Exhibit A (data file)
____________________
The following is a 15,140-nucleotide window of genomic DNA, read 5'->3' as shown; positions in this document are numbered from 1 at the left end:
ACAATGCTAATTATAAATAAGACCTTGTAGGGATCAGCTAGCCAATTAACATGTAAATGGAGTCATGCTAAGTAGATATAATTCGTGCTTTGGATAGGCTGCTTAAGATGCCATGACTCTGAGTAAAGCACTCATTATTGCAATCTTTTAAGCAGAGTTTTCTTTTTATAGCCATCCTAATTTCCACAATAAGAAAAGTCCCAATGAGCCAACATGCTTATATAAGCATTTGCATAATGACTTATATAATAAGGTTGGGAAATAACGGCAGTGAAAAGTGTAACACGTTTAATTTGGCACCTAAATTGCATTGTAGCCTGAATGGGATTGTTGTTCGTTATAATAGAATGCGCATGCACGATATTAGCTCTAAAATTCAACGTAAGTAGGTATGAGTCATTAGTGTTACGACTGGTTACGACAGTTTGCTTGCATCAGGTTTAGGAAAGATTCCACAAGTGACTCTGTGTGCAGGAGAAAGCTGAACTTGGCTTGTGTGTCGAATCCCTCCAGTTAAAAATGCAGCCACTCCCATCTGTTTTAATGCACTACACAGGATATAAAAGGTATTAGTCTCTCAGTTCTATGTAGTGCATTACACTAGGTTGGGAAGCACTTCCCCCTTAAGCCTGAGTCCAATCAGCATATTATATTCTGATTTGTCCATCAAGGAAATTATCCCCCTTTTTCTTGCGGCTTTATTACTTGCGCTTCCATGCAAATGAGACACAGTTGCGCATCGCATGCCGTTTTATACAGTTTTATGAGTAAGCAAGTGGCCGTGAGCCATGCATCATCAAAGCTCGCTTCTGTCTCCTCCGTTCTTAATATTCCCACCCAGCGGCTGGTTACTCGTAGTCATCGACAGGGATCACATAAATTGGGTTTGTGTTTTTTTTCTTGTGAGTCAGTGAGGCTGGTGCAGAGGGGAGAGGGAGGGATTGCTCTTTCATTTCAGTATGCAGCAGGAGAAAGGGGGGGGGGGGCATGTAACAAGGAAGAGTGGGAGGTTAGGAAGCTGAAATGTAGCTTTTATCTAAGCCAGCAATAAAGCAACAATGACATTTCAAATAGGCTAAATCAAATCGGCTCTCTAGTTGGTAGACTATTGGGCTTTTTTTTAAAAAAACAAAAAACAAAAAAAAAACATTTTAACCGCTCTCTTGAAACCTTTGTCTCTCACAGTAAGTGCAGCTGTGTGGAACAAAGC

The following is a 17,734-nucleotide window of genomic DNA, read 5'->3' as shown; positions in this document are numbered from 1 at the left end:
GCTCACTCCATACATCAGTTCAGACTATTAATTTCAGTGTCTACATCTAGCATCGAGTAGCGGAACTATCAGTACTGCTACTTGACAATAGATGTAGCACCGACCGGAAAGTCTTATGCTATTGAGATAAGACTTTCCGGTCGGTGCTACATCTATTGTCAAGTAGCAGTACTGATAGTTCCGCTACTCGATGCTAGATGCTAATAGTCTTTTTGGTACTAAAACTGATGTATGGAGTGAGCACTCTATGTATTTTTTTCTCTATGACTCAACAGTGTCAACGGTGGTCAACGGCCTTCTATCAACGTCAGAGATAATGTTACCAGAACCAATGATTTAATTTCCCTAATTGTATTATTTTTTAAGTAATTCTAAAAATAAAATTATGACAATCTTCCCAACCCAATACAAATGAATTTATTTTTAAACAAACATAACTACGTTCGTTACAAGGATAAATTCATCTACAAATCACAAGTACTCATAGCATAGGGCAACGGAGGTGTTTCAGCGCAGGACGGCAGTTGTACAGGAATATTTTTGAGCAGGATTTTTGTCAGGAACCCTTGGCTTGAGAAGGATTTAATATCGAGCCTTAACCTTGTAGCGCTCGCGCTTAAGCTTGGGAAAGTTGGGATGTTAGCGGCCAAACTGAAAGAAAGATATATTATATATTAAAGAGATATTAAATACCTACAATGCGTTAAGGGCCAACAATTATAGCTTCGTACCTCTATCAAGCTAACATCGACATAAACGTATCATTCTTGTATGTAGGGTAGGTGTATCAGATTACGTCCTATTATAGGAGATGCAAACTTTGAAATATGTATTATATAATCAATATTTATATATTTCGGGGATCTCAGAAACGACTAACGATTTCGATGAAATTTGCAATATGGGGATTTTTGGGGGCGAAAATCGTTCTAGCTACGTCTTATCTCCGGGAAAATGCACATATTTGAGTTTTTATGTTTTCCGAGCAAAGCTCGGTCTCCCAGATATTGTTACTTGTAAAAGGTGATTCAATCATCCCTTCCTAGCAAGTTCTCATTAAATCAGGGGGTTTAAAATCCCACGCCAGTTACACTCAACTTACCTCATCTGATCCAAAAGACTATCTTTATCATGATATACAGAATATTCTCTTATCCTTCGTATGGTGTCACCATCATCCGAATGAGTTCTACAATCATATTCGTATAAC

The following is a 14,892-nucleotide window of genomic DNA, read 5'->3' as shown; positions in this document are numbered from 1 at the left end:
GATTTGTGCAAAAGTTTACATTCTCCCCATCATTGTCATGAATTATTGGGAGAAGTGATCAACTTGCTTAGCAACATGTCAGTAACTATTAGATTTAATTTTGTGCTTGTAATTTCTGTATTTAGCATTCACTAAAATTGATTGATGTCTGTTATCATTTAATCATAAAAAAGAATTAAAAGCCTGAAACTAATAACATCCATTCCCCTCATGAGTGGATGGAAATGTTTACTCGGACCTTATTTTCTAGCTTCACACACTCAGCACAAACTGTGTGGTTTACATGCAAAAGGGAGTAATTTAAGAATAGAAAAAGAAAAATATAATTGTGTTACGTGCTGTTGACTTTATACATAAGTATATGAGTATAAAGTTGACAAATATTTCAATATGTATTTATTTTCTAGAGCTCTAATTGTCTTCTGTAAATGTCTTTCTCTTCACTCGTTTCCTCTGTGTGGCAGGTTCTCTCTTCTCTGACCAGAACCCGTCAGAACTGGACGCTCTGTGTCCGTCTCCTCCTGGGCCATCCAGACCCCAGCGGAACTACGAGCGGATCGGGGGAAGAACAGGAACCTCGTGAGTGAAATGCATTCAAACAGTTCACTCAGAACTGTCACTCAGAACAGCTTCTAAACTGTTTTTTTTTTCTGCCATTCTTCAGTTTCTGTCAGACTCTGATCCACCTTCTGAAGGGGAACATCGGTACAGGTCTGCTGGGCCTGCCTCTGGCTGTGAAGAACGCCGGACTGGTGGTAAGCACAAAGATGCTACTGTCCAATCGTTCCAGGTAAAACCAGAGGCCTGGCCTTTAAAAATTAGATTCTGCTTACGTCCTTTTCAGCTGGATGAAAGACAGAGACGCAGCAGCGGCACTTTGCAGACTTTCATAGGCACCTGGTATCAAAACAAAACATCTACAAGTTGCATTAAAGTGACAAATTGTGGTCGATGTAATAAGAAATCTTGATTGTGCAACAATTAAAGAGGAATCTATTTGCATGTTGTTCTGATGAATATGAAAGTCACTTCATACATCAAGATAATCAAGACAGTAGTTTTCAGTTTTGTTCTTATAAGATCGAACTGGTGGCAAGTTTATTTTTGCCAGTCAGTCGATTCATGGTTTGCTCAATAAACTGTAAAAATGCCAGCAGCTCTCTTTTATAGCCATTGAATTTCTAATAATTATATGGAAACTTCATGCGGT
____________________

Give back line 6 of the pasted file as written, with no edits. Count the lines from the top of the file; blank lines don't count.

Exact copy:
GATTTGTGCAAAAGTTTACATTCTCCCCATCATTGTCATGAATTATTGGGAGAAGTGATCAACTTGCTTAGCAACATGTCAGTAACTATTAGATTTAATTTTGTGCTTGTAATTTCTGTATTTAGCATTCACTAAAATTGATTGATGTCTGTTATCATTTAATCATAAAAAAGAATTAAAAGCCTGAAACTAATAACATCCATTCCCCTCATGAGTGGATGGAAATGTTTACTCGGACCTTATTTTCTAGCTTCACACACTCAGCACAAACTGTGTGGTTTACATGCAAAAGGGAGTAATTTAAGAATAGAAAAAGAAAAATATAATTGTGTTACGTGCTGTTGACTTTATACATAAGTATATGAGTATAAAGTTGACAAATATTTCAATATGTATTTATTTTCTAGAGCTCTAATTGTCTTCTGTAAATGTCTTTCTCTTCACTCGTTTCCTCTGTGTGGCAGGTTCTCTCTTCTCTGACCAGAACCCGTCAGAACTGGACGCTCTGTGTCCGTCTCCTCCTGGGCCATCCAGACCCCAGCGGAACTACGAGCGGATCGGGGGAAGAACAGGAACCTCGTGAGTGAAATGCATTCAAACAGTTCACTCAGAACTGTCACTCAGAACAGCTTCTAAACTGTTTTTTTTTTCTGCCATTCTTCAGTTTCTGTCAGACTCTGATCCACCTTCTGAAGGGGAACATCGGTACAGGTCTGCTGGGCCTGCCTCTGGCTGTGAAGAACGCCGGACTGGTGGTAAGCACAAAGATGCTACTGTCCAATCGTTCCAGGTAAAACCAGAGGCCTGGCCTTTAAAAATTAGATTCTGCTTACGTCCTTTTCAGCTGGATGAAAGACAGAGACGCAGCAGCGGCACTTTGCAGACTTTCATAGGCACCTGGTATCAAAACAAAACATCTACAAGTTGCATTAAAGTGACAAATTGTGGTCGATGTAATAAGAAATCTTGATTGTGCAACAATTAAAGAGGAATCTATTTGCATGTTGTTCTGATGAATATGAAAGTCACTTCATACATCAAGATAATCAAGACAGTAGTTTTCAGTTTTGTTCTTATAAGATCGAACTGGTGGCAAGTTTATTTTTGCCAGTCAGTCGATTCATGGTTTGCTCAATAAACTGTAAAAATGCCAGCAGCTCTCTTTTATAGCCATTGAATTTCTAATAATTATATGGAAACTTCATGCGGT